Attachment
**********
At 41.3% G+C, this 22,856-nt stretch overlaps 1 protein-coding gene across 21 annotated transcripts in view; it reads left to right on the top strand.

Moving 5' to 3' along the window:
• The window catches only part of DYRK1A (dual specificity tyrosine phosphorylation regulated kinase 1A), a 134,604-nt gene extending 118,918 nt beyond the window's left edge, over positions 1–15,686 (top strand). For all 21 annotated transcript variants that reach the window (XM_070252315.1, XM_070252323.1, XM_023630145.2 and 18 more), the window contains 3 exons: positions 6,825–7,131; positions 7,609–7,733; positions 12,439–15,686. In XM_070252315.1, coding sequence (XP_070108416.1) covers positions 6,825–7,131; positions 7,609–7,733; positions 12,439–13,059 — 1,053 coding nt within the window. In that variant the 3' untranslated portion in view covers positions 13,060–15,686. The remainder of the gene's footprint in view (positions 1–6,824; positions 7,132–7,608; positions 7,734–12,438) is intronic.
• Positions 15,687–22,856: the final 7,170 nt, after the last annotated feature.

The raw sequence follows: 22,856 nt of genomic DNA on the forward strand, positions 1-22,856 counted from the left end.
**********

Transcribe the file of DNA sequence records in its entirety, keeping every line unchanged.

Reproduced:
At 41.3% G+C, this 22,856-nt stretch overlaps 1 protein-coding gene across 21 annotated transcripts in view; it reads left to right on the top strand.

Moving 5' to 3' along the window:
• The window catches only part of DYRK1A (dual specificity tyrosine phosphorylation regulated kinase 1A), a 134,604-nt gene extending 118,918 nt beyond the window's left edge, over positions 1–15,686 (top strand). For all 21 annotated transcript variants that reach the window (XM_070252315.1, XM_070252323.1, XM_023630145.2 and 18 more), the window contains 3 exons: positions 6,825–7,131; positions 7,609–7,733; positions 12,439–15,686. In XM_070252315.1, coding sequence (XP_070108416.1) covers positions 6,825–7,131; positions 7,609–7,733; positions 12,439–13,059 — 1,053 coding nt within the window. In that variant the 3' untranslated portion in view covers positions 13,060–15,686. The remainder of the gene's footprint in view (positions 1–6,824; positions 7,132–7,608; positions 7,734–12,438) is intronic.
• Positions 15,687–22,856: the final 7,170 nt, after the last annotated feature.

The raw sequence follows: 22,856 nt of genomic DNA on the forward strand, positions 1-22,856 counted from the left end.